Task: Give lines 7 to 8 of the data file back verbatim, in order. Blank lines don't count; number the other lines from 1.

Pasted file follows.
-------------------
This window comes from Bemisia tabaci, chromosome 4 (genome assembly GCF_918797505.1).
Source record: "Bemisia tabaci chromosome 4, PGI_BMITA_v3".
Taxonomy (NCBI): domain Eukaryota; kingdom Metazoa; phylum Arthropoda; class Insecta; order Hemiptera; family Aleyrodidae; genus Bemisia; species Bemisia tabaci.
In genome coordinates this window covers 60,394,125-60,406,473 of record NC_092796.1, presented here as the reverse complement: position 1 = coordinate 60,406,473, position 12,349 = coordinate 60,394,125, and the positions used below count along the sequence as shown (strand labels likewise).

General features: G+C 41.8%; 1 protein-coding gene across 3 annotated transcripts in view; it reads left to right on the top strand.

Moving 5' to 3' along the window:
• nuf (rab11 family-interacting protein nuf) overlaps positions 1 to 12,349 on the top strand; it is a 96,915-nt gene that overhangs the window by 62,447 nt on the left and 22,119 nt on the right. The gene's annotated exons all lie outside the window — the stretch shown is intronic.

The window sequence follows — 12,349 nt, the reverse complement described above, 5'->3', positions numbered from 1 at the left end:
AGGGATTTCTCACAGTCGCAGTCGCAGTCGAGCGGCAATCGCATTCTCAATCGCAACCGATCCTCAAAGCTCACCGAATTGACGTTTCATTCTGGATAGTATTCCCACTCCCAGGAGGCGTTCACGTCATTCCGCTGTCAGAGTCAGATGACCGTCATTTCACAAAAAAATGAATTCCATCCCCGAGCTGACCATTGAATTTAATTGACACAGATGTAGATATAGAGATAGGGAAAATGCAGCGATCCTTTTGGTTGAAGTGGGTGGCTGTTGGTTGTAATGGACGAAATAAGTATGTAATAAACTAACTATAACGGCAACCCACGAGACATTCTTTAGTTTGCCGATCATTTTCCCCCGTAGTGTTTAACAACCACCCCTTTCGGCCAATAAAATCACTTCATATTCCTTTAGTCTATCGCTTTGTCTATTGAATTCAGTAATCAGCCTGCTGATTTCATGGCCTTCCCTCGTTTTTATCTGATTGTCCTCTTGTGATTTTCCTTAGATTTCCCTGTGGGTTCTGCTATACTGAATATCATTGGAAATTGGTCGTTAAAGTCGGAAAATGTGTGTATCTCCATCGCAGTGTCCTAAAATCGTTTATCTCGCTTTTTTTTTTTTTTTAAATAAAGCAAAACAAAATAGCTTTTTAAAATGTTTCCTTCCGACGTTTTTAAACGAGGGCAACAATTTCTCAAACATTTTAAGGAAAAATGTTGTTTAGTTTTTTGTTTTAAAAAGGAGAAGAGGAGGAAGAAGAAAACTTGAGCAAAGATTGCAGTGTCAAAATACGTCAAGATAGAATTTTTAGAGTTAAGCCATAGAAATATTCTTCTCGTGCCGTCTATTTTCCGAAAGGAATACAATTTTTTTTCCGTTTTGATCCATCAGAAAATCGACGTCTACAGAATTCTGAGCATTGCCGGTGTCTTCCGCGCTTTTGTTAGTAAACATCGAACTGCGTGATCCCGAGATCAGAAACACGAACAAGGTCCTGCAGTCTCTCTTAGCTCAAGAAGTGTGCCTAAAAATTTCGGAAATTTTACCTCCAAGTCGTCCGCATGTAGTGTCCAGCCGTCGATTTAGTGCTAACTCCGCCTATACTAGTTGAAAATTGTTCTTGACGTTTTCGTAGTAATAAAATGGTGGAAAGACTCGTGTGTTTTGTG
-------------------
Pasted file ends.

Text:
• nuf (rab11 family-interacting protein nuf) overlaps positions 1 to 12,349 on the top strand; it is a 96,915-nt gene that overhangs the window by 62,447 nt on the left and 22,119 nt on the right. The gene's annotated exons all lie outside the window — the stretch shown is intronic.

The window sequence follows — 12,349 nt, the reverse complement described above, 5'->3', positions numbered from 1 at the left end: